Wanted BIFF militant surrenders in southern Philippines

Mark Navales
Cotabato, Philippines
Wanted BIFF militant surrenders in southern Philippines Family and supporters hold pictures of some of the 44 Filipino police commandos killed during a recent operation against Southeast Asia’s top terrorist suspect Malaysian Zulkifli bin Hir (also known as Marwan), as they join a “Sympathy Walk” in Quezon city, north of Manila, March 8, 2015.
AP Photo/Aaron Favila

An aide to one of the Philippines’ most wanted bomb-makers, the late militant Abdul Basit Usman, has surrendered to authorities in the volatile southern region of Mindanao, officials said Wednesday.

The suspect, identified as Manap Mamaluba, is a member of the Islamic State-linked Bangsamoro Islamic Freedom Fighters (BIFF) militant group and was on the run from authorities for years, according to the National Bureau of Investigation (NBI). 

Mamaluba surrendered two weeks ago, but this was only made public after he was subjected to verification and questioning this week, said Nicanor Suarez, spokesman for the investigation bureau.

BIFF is a splinter of the Moro Islamic Liberation Front (MILF), a former separatist guerrilla group whose leaders now control an autonomous region in the southern Philippines. The surrender occurred in the area formally known as the Bangsamoro Autonomous Region of Muslim Mindanao (BAARM), according to a statement from the bureau.

“The surrender of Mamaluba was made possible through his uncle, a certain Commander Tiger of the MILF,” Suarez said. “Currently, the subject is under the custody of the Municipality of Datu Abdullah Sangki.”

The exact identity of Commander Tiger was not revealed, although he is believed to be one of the field commanders of the MILF in the southern province of Maguindanao, intelligence officials said.

Officials did not release more details about Mamaluba.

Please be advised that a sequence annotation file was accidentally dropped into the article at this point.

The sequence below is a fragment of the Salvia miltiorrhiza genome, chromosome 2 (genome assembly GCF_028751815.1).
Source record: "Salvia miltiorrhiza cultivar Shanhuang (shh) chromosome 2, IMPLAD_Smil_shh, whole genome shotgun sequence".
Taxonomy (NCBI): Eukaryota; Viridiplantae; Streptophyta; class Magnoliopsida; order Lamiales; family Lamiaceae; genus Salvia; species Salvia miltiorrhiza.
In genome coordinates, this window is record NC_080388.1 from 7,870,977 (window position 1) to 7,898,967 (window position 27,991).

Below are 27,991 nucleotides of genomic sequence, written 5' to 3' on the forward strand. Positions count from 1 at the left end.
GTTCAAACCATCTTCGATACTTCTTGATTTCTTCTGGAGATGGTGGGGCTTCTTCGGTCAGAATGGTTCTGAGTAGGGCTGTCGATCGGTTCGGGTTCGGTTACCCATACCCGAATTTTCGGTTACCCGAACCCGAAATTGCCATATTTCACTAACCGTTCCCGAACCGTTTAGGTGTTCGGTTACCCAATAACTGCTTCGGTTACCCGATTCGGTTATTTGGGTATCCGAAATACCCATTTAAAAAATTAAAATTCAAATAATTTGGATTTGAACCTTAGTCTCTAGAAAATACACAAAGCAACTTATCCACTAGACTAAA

His boss, Usman, was a top militant who had made it onto the U.S. State Department’s list of wanted terrorists. Security experts say Usman had trained many militants in bomb making, including those affiliated with Jemaah Islamiyah.

JI, an Indonesia-based militant group and the Southeast Asian affiliate of al-Qaeda, was blamed for the October 2002 Bali bombings - that country’s deadliest terror attack to date.

In January 2015, Usman escaped a raid by the police Special Action Force (SAF) in the town of Mamasapano in Mindanao that resulted in the death of Zulkifli bin Hir (alias Marwan), a Malaysian terror suspect who was hiding in the southern Philippines.

Forty-four SAF commandos were killed during the botched operation. They became caught in a deadly firefight with members of the Moro Islamic Liberation Front who thought they had come under attack.

The Philippine military killed Usman three months later.

The BIFF, the splinter faction, has pledged allegiance to the Islamic State extremist group, and many of its members are separately wanted for other crimes, including kidnapping for ransom and extortion.

Col. Abdulrasad Sirajan, the military’s regional spokesman, told BenarNews that their crackdown against Mamaluba’s colleagues was continuing but government forces remained open to those who were willing to surrender.

“Our operation is going on without rest, but on the other hand, we welcome those who want to live a normal life,” he said, adding that about 360 BIFF fighters had surrendered since last year in Maguindanao.

In January 2021, BIFF militants carried out two roadside bombings that killed three people and injured dozens more in the south.

In 2017, hundreds of pro-IS fighters from Southeast Asia, the Middle East and elsewhere took over the southern Philippine city of Marawi for five months. Some 1,200 people were killed in a battle that ensued between the militants and government forces.

While BIFF did not send guerrillas to join that battle, it launched diversionary attacks at the time, according to officials.  

Jeoffrey Maitem contributed to this report from Davao City, Philippines.


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